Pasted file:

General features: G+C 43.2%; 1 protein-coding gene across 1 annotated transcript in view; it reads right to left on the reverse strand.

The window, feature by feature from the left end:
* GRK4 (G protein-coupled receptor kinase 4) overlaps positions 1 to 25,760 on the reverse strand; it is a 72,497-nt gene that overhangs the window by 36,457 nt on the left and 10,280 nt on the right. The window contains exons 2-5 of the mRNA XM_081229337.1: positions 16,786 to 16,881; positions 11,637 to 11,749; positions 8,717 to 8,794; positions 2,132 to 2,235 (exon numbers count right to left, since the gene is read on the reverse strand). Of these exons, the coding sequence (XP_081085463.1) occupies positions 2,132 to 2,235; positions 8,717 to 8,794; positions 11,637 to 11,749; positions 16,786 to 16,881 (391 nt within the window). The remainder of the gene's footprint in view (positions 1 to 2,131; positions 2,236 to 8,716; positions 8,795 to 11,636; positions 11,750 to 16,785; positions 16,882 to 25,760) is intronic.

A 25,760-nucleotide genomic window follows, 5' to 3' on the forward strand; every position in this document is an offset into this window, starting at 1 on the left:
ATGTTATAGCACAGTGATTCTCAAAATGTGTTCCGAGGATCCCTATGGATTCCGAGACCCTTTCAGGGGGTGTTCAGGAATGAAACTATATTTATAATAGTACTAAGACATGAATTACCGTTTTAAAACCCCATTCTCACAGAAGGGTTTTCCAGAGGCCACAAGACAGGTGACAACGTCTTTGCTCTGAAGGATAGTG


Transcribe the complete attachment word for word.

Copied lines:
General features: G+C 43.2%; 1 protein-coding gene across 1 annotated transcript in view; it reads right to left on the reverse strand.

The window, feature by feature from the left end:
* GRK4 (G protein-coupled receptor kinase 4) overlaps positions 1 to 25,760 on the reverse strand; it is a 72,497-nt gene that overhangs the window by 36,457 nt on the left and 10,280 nt on the right. The window contains exons 2-5 of the mRNA XM_081229337.1: positions 16,786 to 16,881; positions 11,637 to 11,749; positions 8,717 to 8,794; positions 2,132 to 2,235 (exon numbers count right to left, since the gene is read on the reverse strand). Of these exons, the coding sequence (XP_081085463.1) occupies positions 2,132 to 2,235; positions 8,717 to 8,794; positions 11,637 to 11,749; positions 16,786 to 16,881 (391 nt within the window). The remainder of the gene's footprint in view (positions 1 to 2,131; positions 2,236 to 8,716; positions 8,795 to 11,636; positions 11,750 to 16,785; positions 16,882 to 25,760) is intronic.

A 25,760-nucleotide genomic window follows, 5' to 3' on the forward strand; every position in this document is an offset into this window, starting at 1 on the left:
ATGTTATAGCACAGTGATTCTCAAAATGTGTTCCGAGGATCCCTATGGATTCCGAGACCCTTTCAGGGGGTGTTCAGGAATGAAACTATATTTATAATAGTACTAAGACATGAATTACCGTTTTAAAACCCCATTCTCACAGAAGGGTTTTCCAGAGGCCACAAGACAGGTGACAACGTCTTTGCTCTGAAGGATAGTG